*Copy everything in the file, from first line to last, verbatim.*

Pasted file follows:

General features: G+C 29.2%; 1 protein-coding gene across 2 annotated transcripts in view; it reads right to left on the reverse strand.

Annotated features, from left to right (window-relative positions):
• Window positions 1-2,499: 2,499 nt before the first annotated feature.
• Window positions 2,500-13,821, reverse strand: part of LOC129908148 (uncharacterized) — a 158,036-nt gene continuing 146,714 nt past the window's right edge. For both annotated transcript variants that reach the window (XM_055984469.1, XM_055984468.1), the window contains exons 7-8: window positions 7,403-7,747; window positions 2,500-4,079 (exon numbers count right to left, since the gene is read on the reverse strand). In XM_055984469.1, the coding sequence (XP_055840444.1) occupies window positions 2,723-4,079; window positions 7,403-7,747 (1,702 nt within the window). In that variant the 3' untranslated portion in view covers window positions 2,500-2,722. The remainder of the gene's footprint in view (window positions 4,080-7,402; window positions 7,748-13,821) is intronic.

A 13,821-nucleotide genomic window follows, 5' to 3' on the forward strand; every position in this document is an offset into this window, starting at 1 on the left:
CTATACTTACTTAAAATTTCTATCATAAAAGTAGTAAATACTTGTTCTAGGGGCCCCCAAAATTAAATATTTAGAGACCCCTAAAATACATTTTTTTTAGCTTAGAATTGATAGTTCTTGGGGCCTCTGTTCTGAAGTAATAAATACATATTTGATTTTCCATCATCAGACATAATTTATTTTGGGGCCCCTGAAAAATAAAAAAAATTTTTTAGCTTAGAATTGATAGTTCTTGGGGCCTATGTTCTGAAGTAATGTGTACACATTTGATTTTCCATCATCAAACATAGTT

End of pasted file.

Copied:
General features: G+C 29.2%; 1 protein-coding gene across 2 annotated transcripts in view; it reads right to left on the reverse strand.

Annotated features, from left to right (window-relative positions):
• Window positions 1-2,499: 2,499 nt before the first annotated feature.
• Window positions 2,500-13,821, reverse strand: part of LOC129908148 (uncharacterized) — a 158,036-nt gene continuing 146,714 nt past the window's right edge. For both annotated transcript variants that reach the window (XM_055984469.1, XM_055984468.1), the window contains exons 7-8: window positions 7,403-7,747; window positions 2,500-4,079 (exon numbers count right to left, since the gene is read on the reverse strand). In XM_055984469.1, the coding sequence (XP_055840444.1) occupies window positions 2,723-4,079; window positions 7,403-7,747 (1,702 nt within the window). In that variant the 3' untranslated portion in view covers window positions 2,500-2,722. The remainder of the gene's footprint in view (window positions 4,080-7,402; window positions 7,748-13,821) is intronic.

A 13,821-nucleotide genomic window follows, 5' to 3' on the forward strand; every position in this document is an offset into this window, starting at 1 on the left:
CTATACTTACTTAAAATTTCTATCATAAAAGTAGTAAATACTTGTTCTAGGGGCCCCCAAAATTAAATATTTAGAGACCCCTAAAATACATTTTTTTTAGCTTAGAATTGATAGTTCTTGGGGCCTCTGTTCTGAAGTAATAAATACATATTTGATTTTCCATCATCAGACATAATTTATTTTGGGGCCCCTGAAAAATAAAAAAAATTTTTTAGCTTAGAATTGATAGTTCTTGGGGCCTATGTTCTGAAGTAATGTGTACACATTTGATTTTCCATCATCAAACATAGTT